If there’s one ingredient that has consistently defined cocktail culture since the genesis of mixed drinks, it’s citrus. Fresh lemon, lime, orange and grapefruit juices played an instrumental role in the cocktail’s progenitor, punch, before starring in classic golden age formulas like the daisy, fizz and sour. In the post-Prohibition dark ages, citrus’s acidic bite manifested in artificial forms via sour mix and juice concentrates; in the wake of the disco drink days, fresh citrus once again took center stage as a hallmark of the cocktail revival. In the years since, avant-garde applications—from clarified and acid-adjusted citrus to citrus stocks and beyond—reflect the current movement toward technique-driven, sustainability-minded recipes. In other words, the story of citrus is, in many ways, the story of cocktails. To understand how we got from fresh to artificial and back again, let’s take a quick trip through cocktail history.
It all began with punch, that timeless mixture of spirit, citrus, sugar and spices that was a staple as early as the 17th century. While it found its footing with the British Royal Navy, by the 19th century, the citrus-spiked punch was making a bigger splash on land, where pioneering bartenders such as Jerry Thomas, William “Cocktail Bill” Boothby, Tom Bullock and Ada Coleman were approaching celebrity-like status with the popularization of their original mixed drinks. Many of them borrowed from the punch template, albeit in single-serving sizes. It was the golden age of cocktails, and citrus was at the core of many classic formulas, from the sour to the crusta, daisy, sling and beyond.
This momentum wouldn’t last long, though. Prohibition stunted the growth of cocktail culture, ushering in the so-called dark ages—a decades-long dearth of cocktail innovation during which convenience was king, even at the expense of freshness. The Blue Hawaii. Bahama Mama. Long Island Iced Tea. Appletini. Common to these icons of dark age drinking was the utter absence of fresh citrus. The unifying thread was, instead, an artificial tang courtesy of bottled sour mixes and cordials.
We all know what happened next since, well, we were there. Just as it had set the standard in the cocktail’s golden age, fresh citrus became the defining hallmark of the modern cocktail revival, thanks in no small part to the golden age-inspired recipes sent across the bar by New York bartender Dale DeGroff in the late 1980s and ‘90s and Sasha Petraske in the early aughts.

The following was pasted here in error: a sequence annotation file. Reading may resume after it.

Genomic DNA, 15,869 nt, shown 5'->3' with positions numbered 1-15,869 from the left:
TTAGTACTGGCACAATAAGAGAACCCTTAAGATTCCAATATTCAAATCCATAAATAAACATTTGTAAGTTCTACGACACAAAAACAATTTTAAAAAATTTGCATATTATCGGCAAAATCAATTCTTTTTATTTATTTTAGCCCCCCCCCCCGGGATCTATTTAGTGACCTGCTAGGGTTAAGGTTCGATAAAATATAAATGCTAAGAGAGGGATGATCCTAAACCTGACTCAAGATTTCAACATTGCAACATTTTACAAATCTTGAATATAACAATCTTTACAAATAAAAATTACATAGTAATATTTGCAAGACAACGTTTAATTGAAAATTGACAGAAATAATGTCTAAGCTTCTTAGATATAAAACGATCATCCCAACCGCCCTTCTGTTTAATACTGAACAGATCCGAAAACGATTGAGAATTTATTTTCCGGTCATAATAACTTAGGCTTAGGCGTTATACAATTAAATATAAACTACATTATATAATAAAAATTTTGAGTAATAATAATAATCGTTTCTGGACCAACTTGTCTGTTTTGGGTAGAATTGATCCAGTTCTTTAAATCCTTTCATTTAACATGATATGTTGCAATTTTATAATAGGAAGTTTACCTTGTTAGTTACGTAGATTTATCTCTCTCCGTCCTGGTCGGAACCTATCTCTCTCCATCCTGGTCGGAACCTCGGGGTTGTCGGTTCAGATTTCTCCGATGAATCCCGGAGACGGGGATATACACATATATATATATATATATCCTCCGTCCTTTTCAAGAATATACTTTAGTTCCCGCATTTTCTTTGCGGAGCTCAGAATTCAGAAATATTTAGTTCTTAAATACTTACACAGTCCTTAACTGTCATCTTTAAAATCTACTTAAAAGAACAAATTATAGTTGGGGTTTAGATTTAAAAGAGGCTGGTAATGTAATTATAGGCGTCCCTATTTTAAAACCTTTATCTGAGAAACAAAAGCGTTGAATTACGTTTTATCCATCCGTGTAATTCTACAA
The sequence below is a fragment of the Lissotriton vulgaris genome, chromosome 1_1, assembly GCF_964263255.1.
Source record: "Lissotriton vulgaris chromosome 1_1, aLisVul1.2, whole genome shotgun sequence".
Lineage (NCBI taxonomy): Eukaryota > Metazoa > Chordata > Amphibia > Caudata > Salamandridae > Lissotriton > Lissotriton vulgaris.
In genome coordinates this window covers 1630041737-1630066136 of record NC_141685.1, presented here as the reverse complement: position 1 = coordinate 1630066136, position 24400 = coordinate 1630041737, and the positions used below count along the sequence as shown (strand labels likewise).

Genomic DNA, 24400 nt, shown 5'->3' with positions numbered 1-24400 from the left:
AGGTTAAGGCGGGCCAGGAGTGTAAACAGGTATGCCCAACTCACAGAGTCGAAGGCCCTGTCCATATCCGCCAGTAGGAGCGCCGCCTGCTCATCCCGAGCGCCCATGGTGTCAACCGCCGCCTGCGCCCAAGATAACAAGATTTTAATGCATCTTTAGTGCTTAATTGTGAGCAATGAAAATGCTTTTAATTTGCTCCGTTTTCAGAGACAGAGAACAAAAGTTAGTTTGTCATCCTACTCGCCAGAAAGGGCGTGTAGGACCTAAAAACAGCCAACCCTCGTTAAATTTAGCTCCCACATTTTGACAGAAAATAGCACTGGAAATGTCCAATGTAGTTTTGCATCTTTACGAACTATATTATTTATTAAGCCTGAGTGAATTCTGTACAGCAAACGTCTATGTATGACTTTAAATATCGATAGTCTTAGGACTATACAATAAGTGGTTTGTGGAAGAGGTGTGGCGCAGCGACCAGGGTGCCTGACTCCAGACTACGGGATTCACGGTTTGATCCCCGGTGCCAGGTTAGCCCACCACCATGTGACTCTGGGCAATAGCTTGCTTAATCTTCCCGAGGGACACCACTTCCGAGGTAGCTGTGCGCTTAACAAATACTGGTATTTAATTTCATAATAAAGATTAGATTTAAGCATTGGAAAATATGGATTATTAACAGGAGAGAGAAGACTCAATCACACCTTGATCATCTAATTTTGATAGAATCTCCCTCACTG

Over the past decade, however, bartenders have pivoted away from fresh citrus—one of the most wasted ingredients in any bar—toward manipulated products, not unlike the citrus facsimiles of the past. It’s easy to see this shift as a reversion, a return to a practice best left in the past. But today’s fresh citrus–adjacent products—Ryan Chetiyawardana’s “fake lime juice,” for example—are born not out of convenience, but driven by innovation and sustainability. Rather than merely reverting to dark age practices, these experimental ingredients might represent, instead, one of the few legacies of our second golden age of cocktails, a rare instance in which we’ve broken from the grasp of the past to create something forward—instead of backward—looking.
One of Arnold’s foremost contributions has been the creation of the Spinzall, a bar-friendly centrifuge capable of creating clarified solutions, i.e., lime or lemon juice with the solids removed. The result is a shelf-stable, citrus-flavored liquid that not only challenges preconceived notions of what a citrus cocktail looks like—a stirred Jungle Bird, anyone?—but offers insights into creating a more sustainable bar program.
“We use fresh citrus every day, and most days we’ll end up with surplus juice at the end of a shift,” explains Jack Schramm, who worked closely with Arnold at Booker and Dax and Existing Conditions. “So if you save up your surplus juices everyday over the course of a week … then, once a week, clarify it in one batch and turn the whole thing into a shelf-stable cordial … now you’ve got a product that’s entirely composed of waste that you can use for another six weeks.”
At Remy Savage’s recently opened bar in London, he and his team have experimented with new ways to utilize expired citrus juice to have it taste as close to fresh juice as possible. While his exploratory research is sustainable in nature, Savage also uses these techniques to present familiar ingredients in novel ways. “Mostly, those types of projects are important to us because they push the conversation a little further,” says Savage. “They also allow us to continually innovate.”
For Savage’s “recomposed” citrus concept, he uses a rotary evaporator to isolate the aroma of lime from its juice via vacuum distillation before mixing the water-based “lime distillate” with lime acid solutions (i.e., citric and malic acid powders mixed in water), salt and sugar to create a shelf-stable lime juice–adjacent product made from waste. “[T]he idea of using citrus juice that we would naturally pour down the sink at the end of a shift as a base for a stable citrus solution opens many doors,” Savage says.
These high-concept techniques yield products that are, in many ways, analogous to the sour mixes of the dark ages—highly manipulated citrus, several times removed from its fresh form. The difference, however, is in the approach, which puts flavor back into the equation. “A Rose’s [Lime Juice]–style product [using authentic ingredients] could be something delicious,” explains Schramm. “As long as it’s delicious, it’s worth exploring.”